GOOD…what were you thinking?
Sometimes I forget that there are still a ton of people out there who don’t realize how wasteful single-use plastic items are. So first, a brief thanks to you, GOOD, for grounding me a bit and for giving me fodder to write this post.
First, if you haven’t yet, please read (in full) this editorial from GOOD writer Sarah Laskow, entitled “London Restaurants Shame Drinkers Into Saying No To Plastic Straws.”
Here’s where I get frustrated:
“But smart consumers know that the truly sustainable choices are the ones that would have the largest impact if everyone made them—living in smaller spaces, using less energy to heat and cool those spaces, eating less meat, and using less gas to get around.”
Yes, big issues like climate change, dietary preferences and sustainable development are all real and pressing issues that need attention…but since when have greenies started ranking environmentally conscious choices? Plastic is an issue too: it’s made in factories powered by fossil fuels and it turns out, is actually composed of those same fossil fuels. There’s the link to climate change. Single-use plastic doesn’t biodegrade and it perpetuates in the environment for years. It gets into the food chain, it attracts toxic chemicals, it itself is toxic. There’s the dietary connection. Nothing about plastic straws (or bags, bottles and utensils, for that matter) is sustainable, logical or healthy. It’s a big problem that’s only getting bigger.
To say that this issue – of plastic straw usage – is trivial and something for people to latch on to “feel green” is absurd. Why is our crusade to fight against unnecessary plastic pollution deemed “silly”? Did the writer stop to consider that there are real people (right here, here and here) behind these anti-plastics campaign that really, truly believe that this is a cause worth fighting for? I’m not so sure, because if she did, this article probably wouldn’t have been posted.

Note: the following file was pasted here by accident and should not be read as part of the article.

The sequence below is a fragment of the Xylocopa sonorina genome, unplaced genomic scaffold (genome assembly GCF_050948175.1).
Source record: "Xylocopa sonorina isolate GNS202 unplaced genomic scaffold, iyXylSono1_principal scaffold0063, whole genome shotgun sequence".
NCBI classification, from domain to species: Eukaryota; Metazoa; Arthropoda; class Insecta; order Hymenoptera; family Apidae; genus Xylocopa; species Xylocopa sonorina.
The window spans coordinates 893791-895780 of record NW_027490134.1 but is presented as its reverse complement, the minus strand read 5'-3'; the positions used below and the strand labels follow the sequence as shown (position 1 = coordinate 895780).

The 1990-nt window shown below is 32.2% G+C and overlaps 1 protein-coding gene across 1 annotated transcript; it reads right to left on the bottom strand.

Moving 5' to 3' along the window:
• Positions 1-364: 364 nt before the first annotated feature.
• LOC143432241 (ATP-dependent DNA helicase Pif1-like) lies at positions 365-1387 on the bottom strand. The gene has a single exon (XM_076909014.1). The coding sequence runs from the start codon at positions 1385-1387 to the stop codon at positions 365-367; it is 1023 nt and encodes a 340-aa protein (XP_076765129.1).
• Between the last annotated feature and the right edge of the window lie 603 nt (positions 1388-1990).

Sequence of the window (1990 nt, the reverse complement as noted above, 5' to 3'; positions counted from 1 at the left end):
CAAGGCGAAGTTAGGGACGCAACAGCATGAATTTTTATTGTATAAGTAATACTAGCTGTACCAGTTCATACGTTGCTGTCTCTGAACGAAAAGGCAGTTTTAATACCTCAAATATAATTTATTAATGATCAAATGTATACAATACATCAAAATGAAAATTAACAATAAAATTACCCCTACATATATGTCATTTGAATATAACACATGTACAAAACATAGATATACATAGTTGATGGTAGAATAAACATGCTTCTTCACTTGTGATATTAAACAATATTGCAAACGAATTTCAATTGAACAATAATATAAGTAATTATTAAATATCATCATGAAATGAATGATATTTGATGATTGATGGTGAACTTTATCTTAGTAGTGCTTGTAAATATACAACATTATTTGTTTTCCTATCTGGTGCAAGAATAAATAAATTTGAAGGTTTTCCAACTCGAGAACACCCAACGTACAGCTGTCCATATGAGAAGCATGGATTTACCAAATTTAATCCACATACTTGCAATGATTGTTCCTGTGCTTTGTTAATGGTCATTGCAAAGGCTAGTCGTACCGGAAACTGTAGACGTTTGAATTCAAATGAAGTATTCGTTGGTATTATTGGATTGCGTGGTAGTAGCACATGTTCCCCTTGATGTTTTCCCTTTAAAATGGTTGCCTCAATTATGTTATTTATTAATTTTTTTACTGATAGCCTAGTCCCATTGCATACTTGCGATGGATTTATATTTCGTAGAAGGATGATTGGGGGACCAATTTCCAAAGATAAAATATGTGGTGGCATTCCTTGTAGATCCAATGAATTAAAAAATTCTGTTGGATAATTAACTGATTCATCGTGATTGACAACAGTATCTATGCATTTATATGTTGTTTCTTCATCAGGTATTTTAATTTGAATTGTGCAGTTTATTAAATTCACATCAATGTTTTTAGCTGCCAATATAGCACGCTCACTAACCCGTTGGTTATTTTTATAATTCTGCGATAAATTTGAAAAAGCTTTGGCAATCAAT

For a person who is already using a refillable water bottle and who says “no” to plastic bags, saying “no” to plastic straws might be their way of taking another step in the green direction, and that’s awesome. Contrary to what this article tries to sell, small changes really can add up. Small steps are what help people gain the confidence they need to start making those bigger changes. Ask anyone.
I can totally understand how this looks: “Oh, another cause to join…” but hey, pick what you want and what you know you can accomplish. Personally, asking for my drink with “no straw, please” just became second nature. I saw what was out there in the Pacific Ocean (yes, it was plastic and no, it wasn’t pretty) and decided to make a change. For some people, they come to the realization that meat production is unsustainable and against their morals so they stop eating it. We should be celebrating the fact that more and more of these environmentally aware campaigns are coming to light because it means that many more people are seeing the light and taking action.
Sure, some people will buy straws and forget to use them but that happens with any “cause.” People will come around, you just have to give them a chance. And they’ll come around faster if we have more legislation like what the city of London is proposing: no straws unless you ask. My guess is that most customers won’t even realize their straw is missing. Success.
What’s sort of hilarious about this is that all the people in this argument are on the same side. We all think climate change is real, that it’s happening now and that we need to do something in a BIG way. We probably also all think that factory farming is beyond stupid and that over-fishing is pure and total insanity. Refusing single-use plastics is just another step in the process towards a more sustainable future for ourselves and for those that come after us.
Think twice before you bash us plastic-fighting folk. We’re a feisty bunch.